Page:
by Joetta Maue
Better Farm wrote a very sweet and very kind post about me introducing me to the community. Read it here.
I arrived just before the sun went down last night... To a sweet house with a massive collection of books, 3 dogs, a cozy room, frogs and whippoorwills. Other then missing my C immensely I think this will be very very good.
Originally posted on Joetta's blog.
This spare guest room had a bad case of the blahs, from uninspired details to drab walls to cobbed-together curtain rods. Finally getting to enjoy the afterglow of Better Farm's distinctly unglamorous first round of renovations (insulation, sheet rock and dry wall, dumpster hauls, rewiring, wood stove installation, etc.), I can at last begin the significantly more fun job of interior design.
While we've had great success with reappropriating certain items for updates around the Farm, this room was going to require a few new things—albeit with really good deals—namely:
- Full mattress and box spring set, $150 at Mattress Discount in Watertown
- Fresh coat of gorgeous green paint, $11.98 for Olympic eco-friendly paint at Lowe's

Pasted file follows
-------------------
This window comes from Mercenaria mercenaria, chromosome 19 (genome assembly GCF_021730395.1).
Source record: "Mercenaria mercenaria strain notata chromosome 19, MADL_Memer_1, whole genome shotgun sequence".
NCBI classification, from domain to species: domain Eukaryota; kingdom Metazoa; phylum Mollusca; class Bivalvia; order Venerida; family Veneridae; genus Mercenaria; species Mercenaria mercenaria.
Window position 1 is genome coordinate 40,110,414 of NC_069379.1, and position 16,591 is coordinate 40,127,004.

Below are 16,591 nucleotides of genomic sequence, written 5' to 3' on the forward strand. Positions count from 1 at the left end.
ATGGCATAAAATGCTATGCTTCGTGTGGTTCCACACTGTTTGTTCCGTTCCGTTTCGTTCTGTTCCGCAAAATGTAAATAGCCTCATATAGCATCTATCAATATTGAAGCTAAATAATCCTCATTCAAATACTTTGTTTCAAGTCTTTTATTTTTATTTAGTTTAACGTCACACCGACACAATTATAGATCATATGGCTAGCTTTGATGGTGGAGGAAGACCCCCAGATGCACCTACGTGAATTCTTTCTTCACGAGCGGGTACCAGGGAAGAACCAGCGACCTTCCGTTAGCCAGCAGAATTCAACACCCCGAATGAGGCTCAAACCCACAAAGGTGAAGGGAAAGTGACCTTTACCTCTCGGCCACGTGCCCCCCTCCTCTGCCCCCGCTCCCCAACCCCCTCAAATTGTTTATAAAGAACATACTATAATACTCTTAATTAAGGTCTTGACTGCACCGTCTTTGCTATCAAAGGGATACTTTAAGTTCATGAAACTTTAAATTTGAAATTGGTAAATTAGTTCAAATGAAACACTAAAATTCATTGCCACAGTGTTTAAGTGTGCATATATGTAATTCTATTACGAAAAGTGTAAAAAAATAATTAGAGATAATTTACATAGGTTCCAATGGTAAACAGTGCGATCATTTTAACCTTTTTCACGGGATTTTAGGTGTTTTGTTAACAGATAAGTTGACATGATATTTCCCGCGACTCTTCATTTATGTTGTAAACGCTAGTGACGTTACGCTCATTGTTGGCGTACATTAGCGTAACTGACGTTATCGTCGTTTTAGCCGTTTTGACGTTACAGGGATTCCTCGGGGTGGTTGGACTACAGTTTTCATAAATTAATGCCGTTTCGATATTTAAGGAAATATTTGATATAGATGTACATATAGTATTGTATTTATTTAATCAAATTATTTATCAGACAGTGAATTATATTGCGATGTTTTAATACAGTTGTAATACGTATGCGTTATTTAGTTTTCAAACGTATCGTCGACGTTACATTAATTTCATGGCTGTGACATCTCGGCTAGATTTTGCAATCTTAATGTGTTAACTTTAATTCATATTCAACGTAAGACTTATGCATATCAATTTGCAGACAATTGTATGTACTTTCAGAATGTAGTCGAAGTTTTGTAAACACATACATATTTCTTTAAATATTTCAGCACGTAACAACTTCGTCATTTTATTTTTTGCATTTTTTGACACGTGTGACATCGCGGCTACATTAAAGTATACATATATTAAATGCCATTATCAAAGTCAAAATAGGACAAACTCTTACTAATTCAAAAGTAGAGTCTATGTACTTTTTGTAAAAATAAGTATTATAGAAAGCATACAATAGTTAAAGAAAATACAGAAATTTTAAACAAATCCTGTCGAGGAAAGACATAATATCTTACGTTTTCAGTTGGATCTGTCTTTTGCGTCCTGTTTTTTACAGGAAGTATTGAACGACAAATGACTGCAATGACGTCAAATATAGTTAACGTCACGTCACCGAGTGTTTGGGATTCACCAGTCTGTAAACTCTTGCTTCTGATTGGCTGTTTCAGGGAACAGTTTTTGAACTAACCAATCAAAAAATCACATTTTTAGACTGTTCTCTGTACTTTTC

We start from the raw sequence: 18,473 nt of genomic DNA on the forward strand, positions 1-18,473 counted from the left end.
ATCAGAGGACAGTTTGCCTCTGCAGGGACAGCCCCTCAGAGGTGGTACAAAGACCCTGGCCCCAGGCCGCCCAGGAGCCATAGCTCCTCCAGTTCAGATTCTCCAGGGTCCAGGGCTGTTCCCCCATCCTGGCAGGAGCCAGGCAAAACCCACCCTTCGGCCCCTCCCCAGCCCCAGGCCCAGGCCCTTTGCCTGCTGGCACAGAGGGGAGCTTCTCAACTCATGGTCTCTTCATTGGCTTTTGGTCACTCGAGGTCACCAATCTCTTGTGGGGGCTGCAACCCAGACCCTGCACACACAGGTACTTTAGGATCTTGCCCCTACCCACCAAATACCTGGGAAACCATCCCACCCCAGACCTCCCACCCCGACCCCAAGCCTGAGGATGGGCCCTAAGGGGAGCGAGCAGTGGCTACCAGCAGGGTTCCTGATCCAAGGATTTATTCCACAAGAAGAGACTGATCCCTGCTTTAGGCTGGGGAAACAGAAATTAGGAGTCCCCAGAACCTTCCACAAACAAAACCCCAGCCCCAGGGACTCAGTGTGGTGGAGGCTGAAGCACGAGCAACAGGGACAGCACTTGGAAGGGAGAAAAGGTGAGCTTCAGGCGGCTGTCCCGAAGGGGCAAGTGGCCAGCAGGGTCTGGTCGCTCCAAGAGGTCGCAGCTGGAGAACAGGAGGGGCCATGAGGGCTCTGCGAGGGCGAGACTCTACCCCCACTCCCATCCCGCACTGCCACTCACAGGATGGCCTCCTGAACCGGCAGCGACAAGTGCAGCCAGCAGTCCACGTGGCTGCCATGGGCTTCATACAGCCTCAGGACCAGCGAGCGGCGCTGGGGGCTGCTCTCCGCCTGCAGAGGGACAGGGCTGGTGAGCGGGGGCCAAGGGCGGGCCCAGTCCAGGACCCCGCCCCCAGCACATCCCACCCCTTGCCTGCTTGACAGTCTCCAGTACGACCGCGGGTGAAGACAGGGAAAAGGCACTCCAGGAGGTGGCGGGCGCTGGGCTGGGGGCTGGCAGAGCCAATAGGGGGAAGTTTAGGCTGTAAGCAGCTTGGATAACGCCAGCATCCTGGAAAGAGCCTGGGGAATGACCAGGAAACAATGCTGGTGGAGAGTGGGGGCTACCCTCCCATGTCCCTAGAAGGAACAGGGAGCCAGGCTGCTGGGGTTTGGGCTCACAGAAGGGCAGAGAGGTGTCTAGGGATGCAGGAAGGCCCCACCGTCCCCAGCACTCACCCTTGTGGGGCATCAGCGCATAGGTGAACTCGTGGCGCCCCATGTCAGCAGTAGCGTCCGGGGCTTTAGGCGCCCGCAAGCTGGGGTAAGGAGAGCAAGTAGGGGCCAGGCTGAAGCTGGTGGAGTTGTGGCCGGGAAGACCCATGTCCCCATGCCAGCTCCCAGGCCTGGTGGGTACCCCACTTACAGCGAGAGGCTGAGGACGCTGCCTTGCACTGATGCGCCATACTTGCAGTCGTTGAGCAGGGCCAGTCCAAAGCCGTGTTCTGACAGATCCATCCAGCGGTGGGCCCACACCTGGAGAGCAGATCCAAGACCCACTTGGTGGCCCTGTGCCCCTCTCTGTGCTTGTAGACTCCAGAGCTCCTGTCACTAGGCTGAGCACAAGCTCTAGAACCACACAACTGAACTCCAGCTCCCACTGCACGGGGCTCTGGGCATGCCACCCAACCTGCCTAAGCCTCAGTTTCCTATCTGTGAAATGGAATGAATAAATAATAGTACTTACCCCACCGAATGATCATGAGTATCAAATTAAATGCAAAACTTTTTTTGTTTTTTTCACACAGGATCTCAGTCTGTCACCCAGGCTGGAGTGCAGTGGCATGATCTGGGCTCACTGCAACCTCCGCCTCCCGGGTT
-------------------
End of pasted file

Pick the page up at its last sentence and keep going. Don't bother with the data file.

- Fresh sheets, mattress protector, pillowcases, and blanket, $60 at Ollie's Bargain Outlet in Watertown
- Fancy new curtain rods, $25 at Lowe's
That put us well-within budget, with the whole overhaul running us less than $250. Here are a few more before shots:
|Curtains and black-and-white print courtesy of Laura Caldwell; paper-cutting of Better Farm grass courtesy of Mira Elwell; vases courtesy of Laura Caldwell; lights left by previous tenant and stocked with eco-friendly, energy-efficient bulbs.|
|Cabinet reclaimed from dumpster; nest chair left by previous tenants.|
|Steamer trunk courtesy of Laura Caldwell; elephant art courtesy of Bob Bowser; nest chair left by previous tenants.|
Here are some crucial elements from space pictured above:
- Four sets of wooden bunk beds that have elements of privacy, thanks to floor-to-ceiling drapes that can be drawn when it's time for lights-out
- Four of the bunks have individual portal windows with outside views